CB: Over the years I’ve used a number of text editors including Sublime and Coda. Coda by Panic was working well for me — a solid code editor, built in FTP, compact mode and much more. However, after starting at JH, I realised I wouldn’t be needing it’s FTP functionality as we use repos with auto-deploy. We specialise in PHP platforms and much of the company uses PHPStorm by JetBrains. I switched early 2014 and was really impressed from the start. The Git and Grunt integration is invaluable, keeping everything in one place. I’ve been using it for a year now and learning more about the app every day. It’s now my text editor of choice.
OC: I’m still amazed by how useful BrowserSync is. As responsive web design is so important in this day and age, to have a tool like this really helped speed up my workflow and solve debugging problems easily.
SO: I would be doing a disservice to Jetbrains if I didn’t choose the duo of tools from them that I use all day, every day: PHPStorm (when working with JH Clients) & Webstorm (for the open source work we do here at JH, such as BrowserSync). The steeper learning curve imposed by these IDEs (in comparison to regular text-editors) is highly compensated with a much faster workflow and advanced features.
What was your favourite design that launched?
CB: During 2014, I worked on a number of branding projects. A piece of work that really captured my imagination is the Miami MLS branding by Diego Guevara. The branding was created a small time frame, well thought out and beautifully executed. The interesting part for me is seeing the development beyond a logo, a wider exploration of extension and real-world application, something I want to do more of in my own work. I keep coming back to this project to remind myself of the lessons it teaches.
JR: I’ll allow myself the luxury of a few choices:
- http://discover.typography.com/ – turns Hoefler & Co.’s trademark specimen mockups into an interactive discovery of typefaces and pairings.
- http://greaterthanorequalto.net/ – another fun interactive piece, where a few simple words unfold into a short story.
- http://www.charitywater.org/september/ – blowing the text-on-image competition out of the water. The before/after storytelling is a simple but superb touch.
- http://www.world-of-swiss.com/ – it’s pulls off a shedload of effects (subtle parallax clouds, 3D CSS layout, unravelling canvas threads, live flight mapping, …) with aplomb.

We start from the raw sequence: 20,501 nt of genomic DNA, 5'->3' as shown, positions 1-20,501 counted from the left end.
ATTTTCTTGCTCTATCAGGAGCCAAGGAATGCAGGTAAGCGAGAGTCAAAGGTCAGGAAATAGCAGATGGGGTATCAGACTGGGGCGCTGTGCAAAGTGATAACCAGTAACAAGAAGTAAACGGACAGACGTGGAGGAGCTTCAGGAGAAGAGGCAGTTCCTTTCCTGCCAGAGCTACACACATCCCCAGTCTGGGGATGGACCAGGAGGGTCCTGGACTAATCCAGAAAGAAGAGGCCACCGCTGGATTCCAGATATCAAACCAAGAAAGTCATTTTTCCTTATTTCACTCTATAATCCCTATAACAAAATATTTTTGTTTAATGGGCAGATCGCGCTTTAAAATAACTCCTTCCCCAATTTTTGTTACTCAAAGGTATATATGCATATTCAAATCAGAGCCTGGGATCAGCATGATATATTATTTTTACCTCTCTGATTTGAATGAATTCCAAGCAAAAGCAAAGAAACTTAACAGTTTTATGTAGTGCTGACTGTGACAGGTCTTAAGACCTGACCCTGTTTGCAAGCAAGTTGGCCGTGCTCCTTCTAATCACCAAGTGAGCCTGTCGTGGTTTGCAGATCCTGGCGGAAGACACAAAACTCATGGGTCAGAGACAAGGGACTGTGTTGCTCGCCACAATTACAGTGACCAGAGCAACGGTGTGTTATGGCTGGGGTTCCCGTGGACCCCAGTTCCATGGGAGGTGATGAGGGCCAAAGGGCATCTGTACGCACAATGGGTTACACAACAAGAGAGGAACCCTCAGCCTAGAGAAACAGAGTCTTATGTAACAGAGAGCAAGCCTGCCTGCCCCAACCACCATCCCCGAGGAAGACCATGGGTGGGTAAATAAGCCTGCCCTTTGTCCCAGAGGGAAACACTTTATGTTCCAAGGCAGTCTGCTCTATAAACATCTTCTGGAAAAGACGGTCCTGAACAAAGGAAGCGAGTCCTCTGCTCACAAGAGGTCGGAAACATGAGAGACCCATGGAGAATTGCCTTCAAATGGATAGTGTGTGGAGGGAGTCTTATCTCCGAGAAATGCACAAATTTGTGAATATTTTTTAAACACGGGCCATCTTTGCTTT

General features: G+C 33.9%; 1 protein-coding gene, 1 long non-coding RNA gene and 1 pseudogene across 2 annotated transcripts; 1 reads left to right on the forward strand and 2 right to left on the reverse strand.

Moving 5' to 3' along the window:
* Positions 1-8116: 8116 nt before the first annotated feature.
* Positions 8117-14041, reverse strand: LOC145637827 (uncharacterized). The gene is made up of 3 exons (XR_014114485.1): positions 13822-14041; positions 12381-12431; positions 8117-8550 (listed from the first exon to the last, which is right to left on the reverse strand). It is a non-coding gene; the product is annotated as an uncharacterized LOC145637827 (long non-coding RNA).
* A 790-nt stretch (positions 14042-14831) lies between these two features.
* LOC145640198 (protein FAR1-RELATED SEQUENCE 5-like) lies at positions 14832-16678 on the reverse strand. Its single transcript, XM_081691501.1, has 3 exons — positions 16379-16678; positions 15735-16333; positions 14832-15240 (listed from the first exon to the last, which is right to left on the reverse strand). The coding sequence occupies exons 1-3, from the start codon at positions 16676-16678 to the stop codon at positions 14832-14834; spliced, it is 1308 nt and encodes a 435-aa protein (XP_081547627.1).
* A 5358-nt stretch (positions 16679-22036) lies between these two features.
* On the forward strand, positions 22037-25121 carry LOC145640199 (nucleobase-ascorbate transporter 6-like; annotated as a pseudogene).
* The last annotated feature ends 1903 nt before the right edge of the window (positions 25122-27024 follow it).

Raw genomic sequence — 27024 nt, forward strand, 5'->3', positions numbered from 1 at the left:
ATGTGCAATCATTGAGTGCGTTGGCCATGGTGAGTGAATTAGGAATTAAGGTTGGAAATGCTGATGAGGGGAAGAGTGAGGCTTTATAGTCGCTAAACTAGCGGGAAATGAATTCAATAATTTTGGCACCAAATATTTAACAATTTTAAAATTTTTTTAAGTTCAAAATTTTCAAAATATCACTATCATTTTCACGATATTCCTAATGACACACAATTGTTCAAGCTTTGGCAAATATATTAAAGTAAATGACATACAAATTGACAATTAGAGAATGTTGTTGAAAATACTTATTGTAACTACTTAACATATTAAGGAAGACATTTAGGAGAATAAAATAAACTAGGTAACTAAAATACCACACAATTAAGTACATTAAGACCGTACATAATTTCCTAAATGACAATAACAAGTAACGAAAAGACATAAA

OC: My favourite site of the year is this portfolio. This site has everything I love about web design: it’s simple, clean, bright, with beautiful colour selection and flat design (my personal favourite), plus cool little animations that are not over the top — just enough to improve the experience. The use of a light grey background really makes the places where they have used white ‘pop’ and draws your attention to the information, while consistent typography ties everything together to make a great website.
SO: Google’s Material Design has been for me, the most impressive design project of 2014. From the initial concept and documentation, to the actual rollout of the ideas into their Android, iOS and web apps, each step has been extremely impressive. Maps and especially the new Inbox app on iOS are stand-outs for me.
What will be a game changer in 2015?
CB: 2013/2014 was all about flat design. Flat design was like a spring clean of all the design elements we just didn’t need. However, some flat design really lacks personality and warmth. I predict there will be an even bigger emphasis on illustration and hand drawn elements this year, bringing more personality back into our nice clean designs. Jessica Hische is one name that springs to mind who captures these qualities in her work.
JR: Animation and performance are two areas that came to the surface in 2014 and will continue to develop as more designers play with them. The iWatch is bound to draw a lot of attention from designers, no doubt fueling Dribbble and Medium for a few months, but I’m unconvinced by the wearables we’ve seen so far, even Apple’s effort. On the other hand, some of the concepts they are introducing — sensor input, glanceable information, tech as fashion — are going to shape the systems and interfaces we design over the next few years; look to Google Now and card interfaces as evidence of this.
SO: I believe that Sketch will continue to convince more and more designers and front-end developers that a viable alternative to Photoshop and Illustrator is now possible. Instead of matching the two Adobe giants feature-for-feature, Sketch seems to be instead concerned with improving just the most common web/app related tasks. The way in which it simplifies exporting web-ready vector graphics (such as SVGs) is a great example of their laser-focus on modern techniques and workflows.